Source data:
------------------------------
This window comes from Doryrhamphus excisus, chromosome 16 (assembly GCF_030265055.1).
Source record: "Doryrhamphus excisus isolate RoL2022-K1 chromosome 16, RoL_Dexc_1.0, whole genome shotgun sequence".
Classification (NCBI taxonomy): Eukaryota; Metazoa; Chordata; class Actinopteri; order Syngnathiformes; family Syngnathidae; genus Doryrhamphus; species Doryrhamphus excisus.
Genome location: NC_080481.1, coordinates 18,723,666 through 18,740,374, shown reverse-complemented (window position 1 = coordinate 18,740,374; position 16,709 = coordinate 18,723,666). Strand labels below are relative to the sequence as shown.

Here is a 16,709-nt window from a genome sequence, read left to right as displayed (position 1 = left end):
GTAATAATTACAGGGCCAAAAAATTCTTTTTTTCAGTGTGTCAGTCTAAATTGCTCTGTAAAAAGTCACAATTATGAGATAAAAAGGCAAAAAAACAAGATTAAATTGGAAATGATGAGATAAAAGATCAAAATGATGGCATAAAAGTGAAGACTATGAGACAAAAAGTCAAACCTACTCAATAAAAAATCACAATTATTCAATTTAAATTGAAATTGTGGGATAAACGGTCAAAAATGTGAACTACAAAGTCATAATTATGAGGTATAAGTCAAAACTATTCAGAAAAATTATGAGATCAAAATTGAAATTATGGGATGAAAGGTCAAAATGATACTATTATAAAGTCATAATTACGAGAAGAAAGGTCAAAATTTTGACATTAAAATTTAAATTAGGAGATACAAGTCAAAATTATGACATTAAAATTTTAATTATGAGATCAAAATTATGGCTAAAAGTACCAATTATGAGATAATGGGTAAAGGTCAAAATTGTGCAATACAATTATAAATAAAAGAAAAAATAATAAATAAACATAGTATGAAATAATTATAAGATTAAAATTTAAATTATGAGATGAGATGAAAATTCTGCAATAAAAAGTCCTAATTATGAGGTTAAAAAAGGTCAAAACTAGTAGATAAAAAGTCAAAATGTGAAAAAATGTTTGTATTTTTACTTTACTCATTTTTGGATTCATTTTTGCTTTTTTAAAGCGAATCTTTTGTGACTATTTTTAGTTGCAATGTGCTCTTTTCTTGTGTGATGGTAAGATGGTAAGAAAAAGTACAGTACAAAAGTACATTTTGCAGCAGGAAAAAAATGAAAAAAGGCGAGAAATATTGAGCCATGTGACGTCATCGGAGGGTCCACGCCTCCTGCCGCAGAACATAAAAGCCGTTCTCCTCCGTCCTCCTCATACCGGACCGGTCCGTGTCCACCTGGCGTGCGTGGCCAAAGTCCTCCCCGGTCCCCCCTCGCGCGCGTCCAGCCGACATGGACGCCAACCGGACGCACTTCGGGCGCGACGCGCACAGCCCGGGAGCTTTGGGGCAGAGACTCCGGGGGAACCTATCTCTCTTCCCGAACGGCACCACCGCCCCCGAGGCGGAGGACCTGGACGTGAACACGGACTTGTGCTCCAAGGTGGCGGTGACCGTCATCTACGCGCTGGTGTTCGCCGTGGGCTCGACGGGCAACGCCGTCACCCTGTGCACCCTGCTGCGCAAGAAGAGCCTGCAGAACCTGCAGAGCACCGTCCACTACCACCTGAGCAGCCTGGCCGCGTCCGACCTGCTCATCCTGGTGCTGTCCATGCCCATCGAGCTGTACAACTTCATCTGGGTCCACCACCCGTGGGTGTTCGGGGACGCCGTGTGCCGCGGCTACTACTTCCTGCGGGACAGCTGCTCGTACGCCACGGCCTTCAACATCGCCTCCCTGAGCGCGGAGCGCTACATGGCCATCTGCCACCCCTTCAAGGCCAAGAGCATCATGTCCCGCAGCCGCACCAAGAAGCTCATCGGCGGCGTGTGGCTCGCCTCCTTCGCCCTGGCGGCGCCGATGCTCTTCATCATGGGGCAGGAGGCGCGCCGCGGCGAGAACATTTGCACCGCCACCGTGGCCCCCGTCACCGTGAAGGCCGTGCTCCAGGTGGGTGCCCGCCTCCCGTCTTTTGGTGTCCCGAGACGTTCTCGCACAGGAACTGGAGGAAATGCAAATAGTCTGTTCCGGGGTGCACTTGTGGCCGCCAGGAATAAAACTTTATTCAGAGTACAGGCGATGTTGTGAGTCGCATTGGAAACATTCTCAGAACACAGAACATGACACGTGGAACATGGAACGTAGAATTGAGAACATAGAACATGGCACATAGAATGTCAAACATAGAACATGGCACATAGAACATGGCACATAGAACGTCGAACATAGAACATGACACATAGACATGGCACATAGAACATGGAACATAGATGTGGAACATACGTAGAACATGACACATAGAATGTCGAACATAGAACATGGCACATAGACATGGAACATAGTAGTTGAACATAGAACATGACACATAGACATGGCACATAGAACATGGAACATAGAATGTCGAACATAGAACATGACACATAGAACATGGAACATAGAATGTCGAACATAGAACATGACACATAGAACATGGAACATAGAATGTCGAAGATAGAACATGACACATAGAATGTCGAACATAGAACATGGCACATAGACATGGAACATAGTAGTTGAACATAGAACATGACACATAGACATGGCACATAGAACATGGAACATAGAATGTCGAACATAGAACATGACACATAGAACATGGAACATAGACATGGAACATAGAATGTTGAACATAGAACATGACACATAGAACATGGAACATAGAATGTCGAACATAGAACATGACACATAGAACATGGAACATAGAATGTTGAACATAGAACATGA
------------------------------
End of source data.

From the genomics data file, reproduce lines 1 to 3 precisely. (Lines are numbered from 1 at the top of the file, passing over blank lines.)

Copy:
This window comes from Doryrhamphus excisus, chromosome 16 (assembly GCF_030265055.1).
Source record: "Doryrhamphus excisus isolate RoL2022-K1 chromosome 16, RoL_Dexc_1.0, whole genome shotgun sequence".
Classification (NCBI taxonomy): Eukaryota; Metazoa; Chordata; class Actinopteri; order Syngnathiformes; family Syngnathidae; genus Doryrhamphus; species Doryrhamphus excisus.